factoryconnection: No one ever makes the rash decision to get gay married after they knock up their gay SO. No one ever gets pressured by their family and/or church to get gay married. No one ever gets an arranged gay marriage.


A lot of heteros stay together "for the children" or due to pressure from their family or church. And I have to think anyone in an arranged marriage is facing pretty strong taboos against divorce.
 
2013-06-27 11:35:02 AM

coeyagi: Dimensio: The Republican party can easily win this battle. They simply need to refuse to authorize a debt ceiling increase until a federal marriage amendment is enacted. In so doing, they will force the nation to accept such an amendment or suffer a completely ruined economy. True, such a position would put the nation's financial stability at risk, but Republicans in general have demonstrated their willingness to entirely destroy the nation if they are not able to treat others as second-class citizens.

I believe that such a strategy could work well for them. Any resulting damage could be blamed upon President Obama. Perhaps Representative Issa could lead an investigation to support such blame.

Jesus, man, some asshole lackey from the Hill could be reading this and taking feverish notes for his boss while spanking it to Grindr on a work laptop while a crucified Jesus hangs on the wall, berating the staffer silently.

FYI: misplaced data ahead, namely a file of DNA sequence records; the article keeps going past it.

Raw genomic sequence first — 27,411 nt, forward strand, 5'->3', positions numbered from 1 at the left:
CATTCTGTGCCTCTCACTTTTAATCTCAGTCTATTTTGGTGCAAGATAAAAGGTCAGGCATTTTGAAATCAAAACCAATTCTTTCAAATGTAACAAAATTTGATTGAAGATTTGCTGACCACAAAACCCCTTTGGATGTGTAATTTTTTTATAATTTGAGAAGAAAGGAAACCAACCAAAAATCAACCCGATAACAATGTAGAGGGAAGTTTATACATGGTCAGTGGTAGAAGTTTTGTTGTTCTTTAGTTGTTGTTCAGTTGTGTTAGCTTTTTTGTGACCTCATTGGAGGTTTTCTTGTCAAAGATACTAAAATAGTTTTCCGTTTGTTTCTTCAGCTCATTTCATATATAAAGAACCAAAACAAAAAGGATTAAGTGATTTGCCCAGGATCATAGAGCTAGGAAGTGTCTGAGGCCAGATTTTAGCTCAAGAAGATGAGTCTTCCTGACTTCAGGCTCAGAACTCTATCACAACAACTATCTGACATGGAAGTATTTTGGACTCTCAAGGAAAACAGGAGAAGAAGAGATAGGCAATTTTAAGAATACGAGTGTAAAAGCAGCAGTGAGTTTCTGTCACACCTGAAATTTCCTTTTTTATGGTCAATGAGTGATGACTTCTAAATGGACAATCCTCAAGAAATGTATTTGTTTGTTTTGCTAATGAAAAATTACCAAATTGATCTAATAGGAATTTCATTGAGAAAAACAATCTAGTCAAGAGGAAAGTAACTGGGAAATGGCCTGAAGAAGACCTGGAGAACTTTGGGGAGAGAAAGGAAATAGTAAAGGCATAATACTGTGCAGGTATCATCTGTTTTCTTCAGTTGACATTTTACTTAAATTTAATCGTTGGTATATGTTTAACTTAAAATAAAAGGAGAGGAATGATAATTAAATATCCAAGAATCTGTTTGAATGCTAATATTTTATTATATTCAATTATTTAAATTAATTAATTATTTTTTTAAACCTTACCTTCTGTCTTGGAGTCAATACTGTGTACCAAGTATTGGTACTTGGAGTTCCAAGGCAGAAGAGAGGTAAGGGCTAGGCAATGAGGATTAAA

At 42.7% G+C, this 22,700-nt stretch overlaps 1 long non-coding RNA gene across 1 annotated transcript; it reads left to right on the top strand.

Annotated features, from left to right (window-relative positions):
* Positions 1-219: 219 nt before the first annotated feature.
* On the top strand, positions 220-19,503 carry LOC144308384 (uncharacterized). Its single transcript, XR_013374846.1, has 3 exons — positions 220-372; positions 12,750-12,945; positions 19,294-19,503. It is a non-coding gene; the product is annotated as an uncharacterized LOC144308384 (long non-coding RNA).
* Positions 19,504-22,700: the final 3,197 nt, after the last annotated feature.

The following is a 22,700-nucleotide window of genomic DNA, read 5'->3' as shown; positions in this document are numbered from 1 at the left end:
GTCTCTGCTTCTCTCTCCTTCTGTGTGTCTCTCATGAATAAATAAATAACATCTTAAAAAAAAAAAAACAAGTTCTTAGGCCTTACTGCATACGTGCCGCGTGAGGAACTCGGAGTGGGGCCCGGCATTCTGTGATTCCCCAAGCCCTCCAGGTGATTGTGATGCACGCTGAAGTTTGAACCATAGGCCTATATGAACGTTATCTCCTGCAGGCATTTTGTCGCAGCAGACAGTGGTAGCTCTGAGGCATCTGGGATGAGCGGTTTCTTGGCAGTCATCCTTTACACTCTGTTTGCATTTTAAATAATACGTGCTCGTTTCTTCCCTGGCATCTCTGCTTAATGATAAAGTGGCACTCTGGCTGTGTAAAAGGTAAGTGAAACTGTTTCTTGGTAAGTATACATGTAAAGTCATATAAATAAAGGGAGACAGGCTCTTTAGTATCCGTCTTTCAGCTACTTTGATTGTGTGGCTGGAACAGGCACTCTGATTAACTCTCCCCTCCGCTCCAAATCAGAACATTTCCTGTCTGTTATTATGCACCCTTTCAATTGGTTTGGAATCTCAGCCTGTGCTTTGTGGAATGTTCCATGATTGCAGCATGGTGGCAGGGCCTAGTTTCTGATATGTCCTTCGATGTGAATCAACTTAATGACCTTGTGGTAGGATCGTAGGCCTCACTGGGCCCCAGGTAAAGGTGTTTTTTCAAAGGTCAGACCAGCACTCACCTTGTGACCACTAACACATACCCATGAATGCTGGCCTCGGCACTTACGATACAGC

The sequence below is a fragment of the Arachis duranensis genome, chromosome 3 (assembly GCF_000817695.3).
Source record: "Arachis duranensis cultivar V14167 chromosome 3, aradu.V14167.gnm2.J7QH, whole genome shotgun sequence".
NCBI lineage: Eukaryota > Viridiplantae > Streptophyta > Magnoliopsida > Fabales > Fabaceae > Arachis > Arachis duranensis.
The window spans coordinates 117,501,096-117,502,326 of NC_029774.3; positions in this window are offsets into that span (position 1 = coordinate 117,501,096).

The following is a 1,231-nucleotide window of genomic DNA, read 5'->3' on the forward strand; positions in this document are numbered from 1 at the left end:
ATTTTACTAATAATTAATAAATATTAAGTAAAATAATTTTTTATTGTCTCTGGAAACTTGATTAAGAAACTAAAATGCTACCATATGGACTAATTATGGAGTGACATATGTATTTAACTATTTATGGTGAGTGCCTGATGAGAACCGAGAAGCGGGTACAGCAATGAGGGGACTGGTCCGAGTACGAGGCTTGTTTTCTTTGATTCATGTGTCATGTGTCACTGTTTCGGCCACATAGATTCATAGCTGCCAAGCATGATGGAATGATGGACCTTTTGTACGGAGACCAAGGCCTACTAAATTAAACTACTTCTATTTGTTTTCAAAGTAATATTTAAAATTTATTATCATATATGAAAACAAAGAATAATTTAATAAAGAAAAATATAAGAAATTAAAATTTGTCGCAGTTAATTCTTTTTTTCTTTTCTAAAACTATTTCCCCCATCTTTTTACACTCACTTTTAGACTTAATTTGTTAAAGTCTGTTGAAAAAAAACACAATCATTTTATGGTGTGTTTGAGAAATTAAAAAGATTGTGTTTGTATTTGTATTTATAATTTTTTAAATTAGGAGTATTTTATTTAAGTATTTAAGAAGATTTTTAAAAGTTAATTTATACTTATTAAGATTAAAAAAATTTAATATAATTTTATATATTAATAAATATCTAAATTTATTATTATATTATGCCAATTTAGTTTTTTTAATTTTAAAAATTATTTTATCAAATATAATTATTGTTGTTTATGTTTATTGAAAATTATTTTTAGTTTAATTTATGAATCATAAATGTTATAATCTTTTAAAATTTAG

Okay, that's COMPLETELY outside the realm of possibility.

You can't get Grindr to work on a laptop, it's solely a smartphone app!
 
2013-06-27 11:35:15 AM

clkeagle: Nope - it would just:
1. Force single parents to marry their baby mamas/baby daddies, even if they were raped by an immediate family member. Because  every child deserves a mom and dad.
2. Mandate that widows/widowers remarry within three months of spousal death. Because  every child deserves a mom and dad.
3. Pardon all currently incarcerated mothers and fathers - even serial rapists and killers. Because  every child deserves a mom and dad.


It would be tremendously awesome-sauce if a Dem introduced a bill using that wording.  The sad thing is I'm not sure everyone would get the joke.

Some 'Splainin' To Do: Oh look, a Libertarian defending the rights of a group of people trying to restrict the rights of another group of people.

Color me shocked. But I guess it's okay because they're "working within the system", which, apparently, makes it "perfectly okay".

Dude, this is why people around here don't have any respect for your philosophy. For some reason, Libertarian notions of "freedom" always seem to cut against those who yearn for it the most.